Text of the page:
Over the past few days, health officials in Cambridge, Massachusetts, reported on a cluster of 26 cases of COVID-19 that were traced to a Biogen (NASDAQ:BIIB) internal strategy meeting held in late February. In response, Takeda (NYSE:TAK), another global pharmaceutical company with a large presence in Cambridge, has told its employees to work from home whenever possible and to avoid all conferences over the next three months.
Two people from Indiana who attended the same meeting have tested positive, prompting Indianapolis-based Eli Lilly (NYSE:LLY) to take precautionary measures to prevent the coronavirus from spreading further.
Bad for science
Work-from-home policies are great for anyone with a long commute, but they aren't so great for the advancement of scientific research. For example, the annual meeting of the American Association for Cancer Research is scheduled to begin on April 24, which means nobody from Takeda or Eli Lilly will be delivering presentations there in person.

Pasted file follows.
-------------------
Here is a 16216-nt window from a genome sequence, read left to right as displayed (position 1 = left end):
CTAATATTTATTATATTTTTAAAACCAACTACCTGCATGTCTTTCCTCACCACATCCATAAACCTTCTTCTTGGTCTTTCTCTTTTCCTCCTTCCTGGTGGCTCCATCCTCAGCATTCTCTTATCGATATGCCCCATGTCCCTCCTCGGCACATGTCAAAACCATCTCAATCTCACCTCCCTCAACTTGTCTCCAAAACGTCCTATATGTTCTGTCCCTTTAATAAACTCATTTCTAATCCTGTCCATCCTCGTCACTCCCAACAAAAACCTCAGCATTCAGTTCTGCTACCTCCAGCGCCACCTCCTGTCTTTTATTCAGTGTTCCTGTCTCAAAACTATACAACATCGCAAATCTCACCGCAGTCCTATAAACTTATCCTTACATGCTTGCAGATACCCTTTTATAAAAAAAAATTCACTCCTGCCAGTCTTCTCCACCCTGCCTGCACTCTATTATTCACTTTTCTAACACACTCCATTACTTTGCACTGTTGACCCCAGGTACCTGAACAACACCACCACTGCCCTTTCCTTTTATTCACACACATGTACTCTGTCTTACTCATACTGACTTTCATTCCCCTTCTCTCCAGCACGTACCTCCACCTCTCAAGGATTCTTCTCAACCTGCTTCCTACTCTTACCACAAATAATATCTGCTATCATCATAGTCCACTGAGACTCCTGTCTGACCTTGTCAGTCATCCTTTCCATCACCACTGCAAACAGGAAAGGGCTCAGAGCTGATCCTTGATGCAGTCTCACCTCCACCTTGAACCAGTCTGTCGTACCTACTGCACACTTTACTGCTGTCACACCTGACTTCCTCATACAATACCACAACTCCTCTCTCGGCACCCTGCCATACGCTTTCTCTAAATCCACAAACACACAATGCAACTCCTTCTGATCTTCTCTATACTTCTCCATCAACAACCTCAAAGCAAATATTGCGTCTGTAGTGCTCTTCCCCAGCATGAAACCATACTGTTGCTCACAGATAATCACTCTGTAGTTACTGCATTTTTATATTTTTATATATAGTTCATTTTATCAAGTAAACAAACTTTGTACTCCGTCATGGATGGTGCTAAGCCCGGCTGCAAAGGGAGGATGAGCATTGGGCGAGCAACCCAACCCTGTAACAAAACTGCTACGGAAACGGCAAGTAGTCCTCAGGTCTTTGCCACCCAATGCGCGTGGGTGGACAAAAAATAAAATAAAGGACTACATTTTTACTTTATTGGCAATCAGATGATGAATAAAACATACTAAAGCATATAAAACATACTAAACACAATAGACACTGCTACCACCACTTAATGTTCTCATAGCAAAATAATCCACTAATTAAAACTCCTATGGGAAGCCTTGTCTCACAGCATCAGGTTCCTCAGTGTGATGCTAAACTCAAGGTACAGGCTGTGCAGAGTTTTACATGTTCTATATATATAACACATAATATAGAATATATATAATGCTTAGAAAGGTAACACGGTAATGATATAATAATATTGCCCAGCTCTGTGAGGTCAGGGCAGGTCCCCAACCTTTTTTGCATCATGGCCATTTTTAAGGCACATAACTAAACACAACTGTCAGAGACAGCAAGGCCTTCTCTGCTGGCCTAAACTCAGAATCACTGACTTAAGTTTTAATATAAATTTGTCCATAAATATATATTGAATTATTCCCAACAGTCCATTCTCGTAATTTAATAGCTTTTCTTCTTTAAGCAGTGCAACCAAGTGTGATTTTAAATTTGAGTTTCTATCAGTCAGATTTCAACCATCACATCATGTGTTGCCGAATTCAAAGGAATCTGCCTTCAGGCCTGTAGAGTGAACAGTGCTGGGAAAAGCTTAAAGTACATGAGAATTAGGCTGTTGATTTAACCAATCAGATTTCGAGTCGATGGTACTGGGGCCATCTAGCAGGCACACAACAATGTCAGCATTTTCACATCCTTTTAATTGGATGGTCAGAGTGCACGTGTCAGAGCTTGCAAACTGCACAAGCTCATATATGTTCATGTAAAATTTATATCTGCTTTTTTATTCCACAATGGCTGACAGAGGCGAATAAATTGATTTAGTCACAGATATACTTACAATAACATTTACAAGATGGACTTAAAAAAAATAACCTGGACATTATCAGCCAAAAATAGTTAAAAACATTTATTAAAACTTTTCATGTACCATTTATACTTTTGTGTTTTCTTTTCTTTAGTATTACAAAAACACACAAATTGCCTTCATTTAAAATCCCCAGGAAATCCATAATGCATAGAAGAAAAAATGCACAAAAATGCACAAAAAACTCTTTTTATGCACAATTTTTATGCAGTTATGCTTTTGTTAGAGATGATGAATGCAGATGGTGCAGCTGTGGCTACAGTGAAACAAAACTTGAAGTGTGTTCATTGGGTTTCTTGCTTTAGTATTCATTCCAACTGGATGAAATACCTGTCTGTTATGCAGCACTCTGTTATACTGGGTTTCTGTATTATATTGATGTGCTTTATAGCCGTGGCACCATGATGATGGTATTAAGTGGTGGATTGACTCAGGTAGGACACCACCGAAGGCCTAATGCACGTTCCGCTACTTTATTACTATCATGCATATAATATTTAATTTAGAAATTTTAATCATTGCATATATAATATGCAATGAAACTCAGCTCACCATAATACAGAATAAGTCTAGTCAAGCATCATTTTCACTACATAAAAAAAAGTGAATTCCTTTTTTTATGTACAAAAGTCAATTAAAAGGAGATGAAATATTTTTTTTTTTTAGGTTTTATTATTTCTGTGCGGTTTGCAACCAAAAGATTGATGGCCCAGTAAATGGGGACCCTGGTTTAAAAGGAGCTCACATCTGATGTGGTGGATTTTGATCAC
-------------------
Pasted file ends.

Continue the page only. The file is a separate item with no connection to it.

For larger biopharmaceutical companies, missing an opportunity to present data about clinical trials in front of conference audiences isn't the end of the world. But smaller biotechs that rely in part on those presentations to excite investors could find it harder than usual to attract capital.
Opportunity to shine
While the COVID-19 outbreak will be a net negative for the pharmaceutical industry, the months ahead will give internal messaging services from companies like Slack Technologies (NYSE:WORK) and Microsoft (NASDAQ:MSFT) a chance to show their worth.
Perhaps the largest beneficiary of big pharma's physical absence from upcoming conferences will be Zoom Video Communications (NASDAQ:ZM). Earlier this month, the teleconference service provider expanded its availability to 17 countries.